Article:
Juliann “Julie” King, Counselor
I was born in Norwood, Massachusetts and raised in Mansfield, Massachusetts. Both of my parents are African American – my mom is from Boston, and my dad is from the Bronx. I am Black American with familial roots from Alabama, South Carolina and Florida. I attended St. Johns University for my Bachelors degree and graduated as part of the class of 2014. I studied Mental Health Counseling at Fordham University and graduated with a Master’s Degree in Mental Health Counseling with the class of 2016. I am currently studying at Pace University, where I am a doctoral candidate in the Mental Health Counseling PhD program.
Throughout my life, I have always had a passion for helping others and standing up for what I believe. As an adolescent, I remember asking my younger cousin what she wanted to be when she grew up. To my surprise she replied, “When I grow up, I want to be light skinned like you.” In this moment, I was not sure how to react to such a statement, but my heart ached for my cousin, knowing that she wanted to be different from who she was. As I got older, I came to understand the concept of colorism better. This was the first time I became aware of the many issues encountered by Black society and thus, I felt motivated to help be an advocate for the Black community in hopes of addressing the various issues we face everyday. Giving back to my community and making a difference has always been a transformational and rewarding experience for me. I find myself joining the conversations happening in my community to work towards making necessary improvements.
During my undergraduate career, I was inducted into the McNair Scholars Program and was able to work in Dr. Scyatta Wallace’s research lab, y-HEART (Youth Health Empowerment and Action Research Team). Under Dr. Wallace’s mentorship, I had the opportunity to assist with the APA BET Campaign Partnership, along with a variety of other health psychology-related qualitative studies. I am a co-author of the poster Children's reactions to death of a close family member, presented at the Eastern Psychological Association Conference. I was also able to conduct an independent research project, Personnel Training and Child Bereavement Services, and present it at the annual McNair Scholar’s Conference.
As a Master’s student, I worked for Covenant House of New York – Mother & Child as a Case Manager (Residential Advisor), as well as interning at Purchase College, SUNY in the Career Development Center and the Autism Spectrum Program. Upon obtaining my Master’s degree, I have held a variety of counseling and counseling-related positions at Fairfield University, South Bay Community Services, Bay State Community Services, and Northeastern University. Currently, I currently work in private practice serving a predominantly Black population. I am also an adjunct psychology professor at Pace University. In addition to counseling and teaching, I am also working as a research coordinator to Dr. Scyatta Wallace on Covid-19 related research.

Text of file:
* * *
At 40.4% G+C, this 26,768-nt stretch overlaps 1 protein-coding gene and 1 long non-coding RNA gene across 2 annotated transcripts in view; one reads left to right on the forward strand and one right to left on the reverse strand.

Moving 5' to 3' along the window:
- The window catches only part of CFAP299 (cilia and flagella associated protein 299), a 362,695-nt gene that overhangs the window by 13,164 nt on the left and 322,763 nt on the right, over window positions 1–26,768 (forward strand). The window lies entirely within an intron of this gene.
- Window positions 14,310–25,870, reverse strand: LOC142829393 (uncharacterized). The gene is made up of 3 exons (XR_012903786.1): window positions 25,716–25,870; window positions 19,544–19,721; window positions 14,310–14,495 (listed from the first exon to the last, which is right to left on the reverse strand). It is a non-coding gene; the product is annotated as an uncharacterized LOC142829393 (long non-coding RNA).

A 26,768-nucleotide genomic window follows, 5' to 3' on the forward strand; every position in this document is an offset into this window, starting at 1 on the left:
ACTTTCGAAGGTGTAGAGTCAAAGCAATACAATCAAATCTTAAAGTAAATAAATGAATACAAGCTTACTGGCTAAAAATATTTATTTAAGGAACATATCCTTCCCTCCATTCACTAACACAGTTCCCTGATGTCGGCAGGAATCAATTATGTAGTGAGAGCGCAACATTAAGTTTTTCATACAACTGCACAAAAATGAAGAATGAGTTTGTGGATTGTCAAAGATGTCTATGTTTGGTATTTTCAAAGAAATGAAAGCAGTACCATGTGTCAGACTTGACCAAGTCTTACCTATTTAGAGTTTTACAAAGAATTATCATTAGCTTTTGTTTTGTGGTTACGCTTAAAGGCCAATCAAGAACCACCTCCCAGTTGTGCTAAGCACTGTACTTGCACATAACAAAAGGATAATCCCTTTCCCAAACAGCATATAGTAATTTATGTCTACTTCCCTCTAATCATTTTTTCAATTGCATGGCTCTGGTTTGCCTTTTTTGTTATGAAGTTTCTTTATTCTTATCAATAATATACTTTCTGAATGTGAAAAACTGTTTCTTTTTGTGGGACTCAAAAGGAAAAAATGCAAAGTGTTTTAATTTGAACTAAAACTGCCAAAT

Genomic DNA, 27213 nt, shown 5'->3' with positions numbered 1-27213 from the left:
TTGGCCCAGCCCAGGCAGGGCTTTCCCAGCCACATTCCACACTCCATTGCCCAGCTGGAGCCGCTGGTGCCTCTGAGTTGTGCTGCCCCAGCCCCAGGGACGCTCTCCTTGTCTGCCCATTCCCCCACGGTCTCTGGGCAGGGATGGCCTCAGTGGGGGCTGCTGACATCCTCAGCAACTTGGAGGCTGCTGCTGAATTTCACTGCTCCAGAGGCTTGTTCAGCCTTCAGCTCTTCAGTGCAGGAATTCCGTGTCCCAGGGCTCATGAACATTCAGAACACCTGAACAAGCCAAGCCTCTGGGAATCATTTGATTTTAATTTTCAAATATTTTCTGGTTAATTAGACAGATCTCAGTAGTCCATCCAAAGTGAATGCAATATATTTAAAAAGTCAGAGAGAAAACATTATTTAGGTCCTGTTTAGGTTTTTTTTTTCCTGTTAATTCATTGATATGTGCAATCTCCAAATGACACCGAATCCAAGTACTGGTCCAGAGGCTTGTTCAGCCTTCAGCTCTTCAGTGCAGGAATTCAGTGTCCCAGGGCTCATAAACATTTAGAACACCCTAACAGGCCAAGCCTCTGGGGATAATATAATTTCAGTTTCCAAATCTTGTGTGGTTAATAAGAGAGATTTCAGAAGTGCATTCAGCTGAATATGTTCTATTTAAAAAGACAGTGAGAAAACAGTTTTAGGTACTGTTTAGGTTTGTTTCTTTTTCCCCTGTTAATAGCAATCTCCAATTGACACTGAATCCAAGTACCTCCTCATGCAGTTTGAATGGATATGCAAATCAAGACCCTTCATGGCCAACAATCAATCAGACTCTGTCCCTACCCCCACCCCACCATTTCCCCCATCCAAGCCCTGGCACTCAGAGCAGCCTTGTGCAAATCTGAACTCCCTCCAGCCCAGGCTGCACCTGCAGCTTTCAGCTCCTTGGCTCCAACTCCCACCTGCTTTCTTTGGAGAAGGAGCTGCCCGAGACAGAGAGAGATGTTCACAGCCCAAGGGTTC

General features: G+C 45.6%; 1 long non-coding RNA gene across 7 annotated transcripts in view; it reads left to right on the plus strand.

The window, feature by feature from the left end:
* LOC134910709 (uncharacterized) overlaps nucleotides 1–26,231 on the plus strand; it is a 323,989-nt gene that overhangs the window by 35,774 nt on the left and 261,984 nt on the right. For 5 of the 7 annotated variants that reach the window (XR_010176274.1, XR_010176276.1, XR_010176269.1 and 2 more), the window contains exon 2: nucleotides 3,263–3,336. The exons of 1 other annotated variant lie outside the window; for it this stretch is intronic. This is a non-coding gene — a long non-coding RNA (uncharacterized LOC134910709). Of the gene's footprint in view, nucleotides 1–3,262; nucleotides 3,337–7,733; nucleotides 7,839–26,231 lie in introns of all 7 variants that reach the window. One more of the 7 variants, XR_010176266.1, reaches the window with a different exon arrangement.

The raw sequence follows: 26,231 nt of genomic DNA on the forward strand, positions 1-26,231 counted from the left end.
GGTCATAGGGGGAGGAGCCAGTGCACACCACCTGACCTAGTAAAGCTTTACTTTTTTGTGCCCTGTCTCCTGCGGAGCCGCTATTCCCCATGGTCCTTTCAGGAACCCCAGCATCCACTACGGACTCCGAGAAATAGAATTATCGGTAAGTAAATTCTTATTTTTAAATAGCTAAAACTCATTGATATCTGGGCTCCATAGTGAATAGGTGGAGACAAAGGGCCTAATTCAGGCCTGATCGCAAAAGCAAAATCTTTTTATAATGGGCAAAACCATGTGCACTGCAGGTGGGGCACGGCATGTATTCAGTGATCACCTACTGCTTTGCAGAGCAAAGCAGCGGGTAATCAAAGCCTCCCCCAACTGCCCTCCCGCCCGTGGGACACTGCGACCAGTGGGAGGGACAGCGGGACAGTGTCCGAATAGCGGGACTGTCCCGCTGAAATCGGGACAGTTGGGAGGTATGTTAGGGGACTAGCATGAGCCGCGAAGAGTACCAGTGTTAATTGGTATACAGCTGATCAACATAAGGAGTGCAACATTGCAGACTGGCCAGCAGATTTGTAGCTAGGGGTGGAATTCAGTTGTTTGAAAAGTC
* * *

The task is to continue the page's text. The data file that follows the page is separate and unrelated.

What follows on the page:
I’m a Black woman. Why wouldn’t I care about Black people? I want to provide safe spaces for Black people to feel comfortable about meeting with me and healing with me. I want to see my people and my community win and heal and thrive. I grew up in a predominantly white town. I’ve been the only Black person in many of the spaces I’ve occupied throughout my life. I’ve been dealing with racism and microaggressions before I even had the language to verbalize my experiences. Looking back on a lot of these experiences, I wish I would have had the language and the courage to speak up for myself. Oftentimes, I would not know how to react to these experiences and would freeze. I wish younger me had an older me to empower and walk me through these experiences.
I practice from a person-centered perspective with elements of cognitive-behavioral and solution-focused therapies, taking cultural concerns into consideration as well.
In previous role in higher education, several Black students have reported to me comments like, “I’m so glad you’re here” or “I’ve never had the chance to work with a Black counselor while going to school here.” In my professional career, this is a regular occurrence for me. Working as a family therapist, I often worked with clients of color who frequently expressed their gratitude about working with a counselor from a similar background who has an understanding of their lived experiences. My clients would often express signs of relief when they could jump right into processing their experiences because I already understood the cultural nuances they were conveying to me. I believe, not only do clients feel more comfortable working with a clinician whom they can relate to, but I can connect with them on a deeper level and make strides with them through their progress. Taking the time to recognize my client’s needs through a cultural lens has helped strengthen the therapeutic alliance, leading to more successful, healing work. Clients often respond to me saying, “I’ve never shared this with anyone before but I feel comfortable with you so…”
I’m a cat mom to a 4 year old dark tortoiseshell cat. In my free time I enjoy working out, yoga, baking and I’m obsessed with fuzzy blankets and pillows, candles and other smell goods.